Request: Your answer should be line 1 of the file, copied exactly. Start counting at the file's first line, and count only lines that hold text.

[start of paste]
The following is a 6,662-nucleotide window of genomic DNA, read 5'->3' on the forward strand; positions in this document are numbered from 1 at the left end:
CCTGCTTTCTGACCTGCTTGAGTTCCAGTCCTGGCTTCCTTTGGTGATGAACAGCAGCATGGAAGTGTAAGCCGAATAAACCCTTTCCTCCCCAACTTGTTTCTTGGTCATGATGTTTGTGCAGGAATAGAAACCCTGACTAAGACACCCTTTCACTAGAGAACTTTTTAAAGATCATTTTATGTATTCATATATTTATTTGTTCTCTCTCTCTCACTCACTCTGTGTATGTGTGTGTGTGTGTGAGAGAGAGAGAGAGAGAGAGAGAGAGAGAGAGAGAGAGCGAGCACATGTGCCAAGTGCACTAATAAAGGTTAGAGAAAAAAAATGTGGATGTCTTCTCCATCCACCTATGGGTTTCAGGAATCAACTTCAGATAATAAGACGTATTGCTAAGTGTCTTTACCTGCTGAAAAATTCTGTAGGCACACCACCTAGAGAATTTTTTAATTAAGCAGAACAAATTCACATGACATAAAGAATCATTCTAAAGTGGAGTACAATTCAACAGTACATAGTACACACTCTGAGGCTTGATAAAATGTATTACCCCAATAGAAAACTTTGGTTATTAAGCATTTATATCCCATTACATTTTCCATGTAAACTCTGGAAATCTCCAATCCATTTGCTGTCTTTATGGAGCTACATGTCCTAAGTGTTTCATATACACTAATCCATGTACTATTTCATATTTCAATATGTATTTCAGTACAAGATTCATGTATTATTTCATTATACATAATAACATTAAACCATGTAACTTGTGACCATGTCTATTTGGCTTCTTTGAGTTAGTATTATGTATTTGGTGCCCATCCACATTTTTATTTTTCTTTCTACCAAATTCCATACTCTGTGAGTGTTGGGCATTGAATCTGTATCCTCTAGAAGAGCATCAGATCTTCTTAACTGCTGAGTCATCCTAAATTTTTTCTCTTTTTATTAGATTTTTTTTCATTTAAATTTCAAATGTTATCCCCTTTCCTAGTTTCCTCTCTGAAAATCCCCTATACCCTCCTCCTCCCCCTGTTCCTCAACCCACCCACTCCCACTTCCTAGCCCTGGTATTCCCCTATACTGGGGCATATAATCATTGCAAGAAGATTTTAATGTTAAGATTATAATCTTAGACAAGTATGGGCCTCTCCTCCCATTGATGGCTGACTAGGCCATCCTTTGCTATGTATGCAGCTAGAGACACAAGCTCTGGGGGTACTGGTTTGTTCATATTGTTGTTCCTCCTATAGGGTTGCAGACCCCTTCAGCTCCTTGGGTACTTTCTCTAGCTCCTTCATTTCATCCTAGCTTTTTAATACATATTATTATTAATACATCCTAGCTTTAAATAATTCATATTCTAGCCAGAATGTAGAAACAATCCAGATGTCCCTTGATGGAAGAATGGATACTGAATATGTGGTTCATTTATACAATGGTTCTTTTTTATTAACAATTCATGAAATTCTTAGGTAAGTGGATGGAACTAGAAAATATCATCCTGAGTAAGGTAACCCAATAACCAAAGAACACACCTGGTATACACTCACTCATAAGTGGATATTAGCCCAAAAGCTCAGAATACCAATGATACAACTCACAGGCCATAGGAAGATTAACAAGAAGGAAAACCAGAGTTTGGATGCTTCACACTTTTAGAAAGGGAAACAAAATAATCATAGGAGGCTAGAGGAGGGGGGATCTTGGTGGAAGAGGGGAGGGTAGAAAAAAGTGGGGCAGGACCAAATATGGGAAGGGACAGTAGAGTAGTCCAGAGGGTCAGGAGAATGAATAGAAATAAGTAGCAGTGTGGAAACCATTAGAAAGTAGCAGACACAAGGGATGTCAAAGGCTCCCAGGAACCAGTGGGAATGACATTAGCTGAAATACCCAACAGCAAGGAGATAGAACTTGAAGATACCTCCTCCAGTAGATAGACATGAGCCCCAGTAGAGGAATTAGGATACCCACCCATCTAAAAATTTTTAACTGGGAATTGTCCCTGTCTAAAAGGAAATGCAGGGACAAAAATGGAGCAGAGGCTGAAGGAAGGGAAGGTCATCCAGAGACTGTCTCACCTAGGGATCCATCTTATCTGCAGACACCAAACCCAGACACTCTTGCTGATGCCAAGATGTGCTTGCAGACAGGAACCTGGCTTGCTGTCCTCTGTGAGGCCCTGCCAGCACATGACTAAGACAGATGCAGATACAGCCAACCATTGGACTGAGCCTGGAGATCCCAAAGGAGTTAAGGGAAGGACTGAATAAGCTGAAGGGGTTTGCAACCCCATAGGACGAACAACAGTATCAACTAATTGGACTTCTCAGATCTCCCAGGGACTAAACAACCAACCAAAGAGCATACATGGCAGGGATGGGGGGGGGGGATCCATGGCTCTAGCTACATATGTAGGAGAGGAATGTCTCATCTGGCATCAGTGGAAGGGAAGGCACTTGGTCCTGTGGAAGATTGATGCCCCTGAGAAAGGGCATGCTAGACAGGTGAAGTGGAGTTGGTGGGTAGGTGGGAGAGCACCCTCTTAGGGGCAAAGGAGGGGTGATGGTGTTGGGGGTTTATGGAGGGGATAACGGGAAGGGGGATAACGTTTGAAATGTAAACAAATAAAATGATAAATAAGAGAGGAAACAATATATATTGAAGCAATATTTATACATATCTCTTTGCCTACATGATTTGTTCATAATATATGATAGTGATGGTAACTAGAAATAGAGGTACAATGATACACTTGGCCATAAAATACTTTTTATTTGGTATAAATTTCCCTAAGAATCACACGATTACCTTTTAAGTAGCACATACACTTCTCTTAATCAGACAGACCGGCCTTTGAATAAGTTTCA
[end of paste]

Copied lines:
The following is a 6,662-nucleotide window of genomic DNA, read 5'->3' on the forward strand; positions in this document are numbered from 1 at the left end: